Bargaining Power Within Couples and Use of Prenatal and Delivery Care in Indonesia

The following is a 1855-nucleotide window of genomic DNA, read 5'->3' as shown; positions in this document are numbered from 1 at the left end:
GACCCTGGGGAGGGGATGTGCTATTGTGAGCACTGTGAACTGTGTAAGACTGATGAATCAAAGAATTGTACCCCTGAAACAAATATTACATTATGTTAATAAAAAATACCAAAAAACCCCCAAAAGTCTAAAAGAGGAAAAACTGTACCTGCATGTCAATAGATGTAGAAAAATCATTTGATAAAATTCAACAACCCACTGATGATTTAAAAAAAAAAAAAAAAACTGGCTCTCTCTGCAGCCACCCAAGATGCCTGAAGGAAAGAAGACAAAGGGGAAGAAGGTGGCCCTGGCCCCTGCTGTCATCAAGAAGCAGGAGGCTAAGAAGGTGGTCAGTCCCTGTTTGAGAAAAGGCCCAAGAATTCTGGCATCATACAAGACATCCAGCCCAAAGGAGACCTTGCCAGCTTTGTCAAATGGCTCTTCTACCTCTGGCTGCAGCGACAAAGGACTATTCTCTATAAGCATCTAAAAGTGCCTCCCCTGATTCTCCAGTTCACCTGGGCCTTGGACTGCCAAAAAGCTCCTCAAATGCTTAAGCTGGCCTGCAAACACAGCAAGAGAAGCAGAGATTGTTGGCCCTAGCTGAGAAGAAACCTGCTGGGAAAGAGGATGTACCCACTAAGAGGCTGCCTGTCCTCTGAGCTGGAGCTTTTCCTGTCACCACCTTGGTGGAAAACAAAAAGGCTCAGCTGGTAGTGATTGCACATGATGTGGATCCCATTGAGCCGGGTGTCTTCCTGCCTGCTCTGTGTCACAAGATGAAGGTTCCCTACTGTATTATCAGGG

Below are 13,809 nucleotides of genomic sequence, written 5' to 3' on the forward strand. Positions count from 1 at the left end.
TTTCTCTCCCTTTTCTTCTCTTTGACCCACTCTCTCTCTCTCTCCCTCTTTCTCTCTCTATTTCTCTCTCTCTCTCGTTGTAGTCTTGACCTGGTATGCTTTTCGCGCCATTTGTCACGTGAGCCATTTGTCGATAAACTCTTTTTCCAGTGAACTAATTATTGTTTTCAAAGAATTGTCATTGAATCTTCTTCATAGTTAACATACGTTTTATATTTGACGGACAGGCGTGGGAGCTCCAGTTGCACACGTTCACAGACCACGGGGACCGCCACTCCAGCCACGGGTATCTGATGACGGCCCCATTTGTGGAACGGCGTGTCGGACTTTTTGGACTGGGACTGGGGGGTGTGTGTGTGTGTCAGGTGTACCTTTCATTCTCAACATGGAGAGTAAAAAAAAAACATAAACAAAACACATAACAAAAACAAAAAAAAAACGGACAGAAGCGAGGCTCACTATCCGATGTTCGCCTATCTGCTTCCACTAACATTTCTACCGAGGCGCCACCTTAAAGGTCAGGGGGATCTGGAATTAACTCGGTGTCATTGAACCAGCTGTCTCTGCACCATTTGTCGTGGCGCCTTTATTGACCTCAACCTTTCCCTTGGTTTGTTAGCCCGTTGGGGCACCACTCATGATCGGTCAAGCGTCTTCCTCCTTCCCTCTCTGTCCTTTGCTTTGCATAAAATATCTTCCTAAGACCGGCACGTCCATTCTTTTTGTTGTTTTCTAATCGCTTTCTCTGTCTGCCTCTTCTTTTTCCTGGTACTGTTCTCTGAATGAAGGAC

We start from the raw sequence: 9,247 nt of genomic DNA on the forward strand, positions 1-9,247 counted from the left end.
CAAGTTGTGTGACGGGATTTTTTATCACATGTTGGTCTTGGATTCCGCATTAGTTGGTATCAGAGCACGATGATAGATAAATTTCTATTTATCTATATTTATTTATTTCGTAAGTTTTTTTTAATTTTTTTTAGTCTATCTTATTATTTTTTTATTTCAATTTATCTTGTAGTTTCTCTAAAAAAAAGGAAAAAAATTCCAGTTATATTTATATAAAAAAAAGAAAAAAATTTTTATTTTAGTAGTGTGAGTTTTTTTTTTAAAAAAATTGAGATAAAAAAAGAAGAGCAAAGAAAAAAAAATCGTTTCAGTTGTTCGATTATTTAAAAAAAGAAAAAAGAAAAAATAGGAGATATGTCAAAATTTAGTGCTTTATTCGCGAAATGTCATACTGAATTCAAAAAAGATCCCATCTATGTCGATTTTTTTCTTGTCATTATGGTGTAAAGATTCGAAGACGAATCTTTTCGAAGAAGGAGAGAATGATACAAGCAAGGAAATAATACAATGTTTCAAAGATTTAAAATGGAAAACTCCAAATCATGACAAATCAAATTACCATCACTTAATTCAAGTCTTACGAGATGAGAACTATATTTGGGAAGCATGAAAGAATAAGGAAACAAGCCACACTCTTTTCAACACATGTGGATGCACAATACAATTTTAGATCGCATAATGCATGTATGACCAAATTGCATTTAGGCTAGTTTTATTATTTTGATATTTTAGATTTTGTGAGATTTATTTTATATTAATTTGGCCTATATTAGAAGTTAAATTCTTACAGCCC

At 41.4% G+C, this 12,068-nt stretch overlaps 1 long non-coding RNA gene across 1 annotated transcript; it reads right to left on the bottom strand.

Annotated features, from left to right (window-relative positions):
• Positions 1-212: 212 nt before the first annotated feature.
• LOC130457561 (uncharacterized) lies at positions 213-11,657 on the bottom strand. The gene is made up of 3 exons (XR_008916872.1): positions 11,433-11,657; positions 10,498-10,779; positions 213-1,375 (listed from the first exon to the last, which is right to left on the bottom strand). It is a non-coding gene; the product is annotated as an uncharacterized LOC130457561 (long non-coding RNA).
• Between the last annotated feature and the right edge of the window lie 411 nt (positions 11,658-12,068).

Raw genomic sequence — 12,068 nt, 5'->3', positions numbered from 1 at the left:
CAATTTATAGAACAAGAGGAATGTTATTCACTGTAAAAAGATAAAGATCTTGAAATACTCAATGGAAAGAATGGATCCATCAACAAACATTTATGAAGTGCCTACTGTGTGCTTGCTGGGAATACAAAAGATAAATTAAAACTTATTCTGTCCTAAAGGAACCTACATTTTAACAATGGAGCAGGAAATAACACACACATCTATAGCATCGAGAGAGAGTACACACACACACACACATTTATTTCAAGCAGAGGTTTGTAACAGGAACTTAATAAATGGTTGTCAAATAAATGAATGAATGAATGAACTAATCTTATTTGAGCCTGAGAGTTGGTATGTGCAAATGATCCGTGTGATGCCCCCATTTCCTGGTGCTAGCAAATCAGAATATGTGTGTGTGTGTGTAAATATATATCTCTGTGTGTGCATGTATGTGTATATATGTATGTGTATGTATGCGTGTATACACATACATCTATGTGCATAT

Indonesian women's power relative to that of their husband's is examined to determine how it affects use of prenatal and delivery care. Holding household resources constant, a woman's control over economic resources affects the couple's decisionmaking. Compared with a woman with no assets that she perceives as being her own, a woman with some share of household assets influences reproductive health decisions. Evidence suggests that her influence on service use also varies if a woman is better educated than her husband, comes from a background of higher social status than her husband's, or if her father is better educated than her father-in-law. Therefore, both economic and social dimensions of the distribution of power between spouses influence use of services, and conceptualizing power as multidimensional is useful for understanding couples' behavior.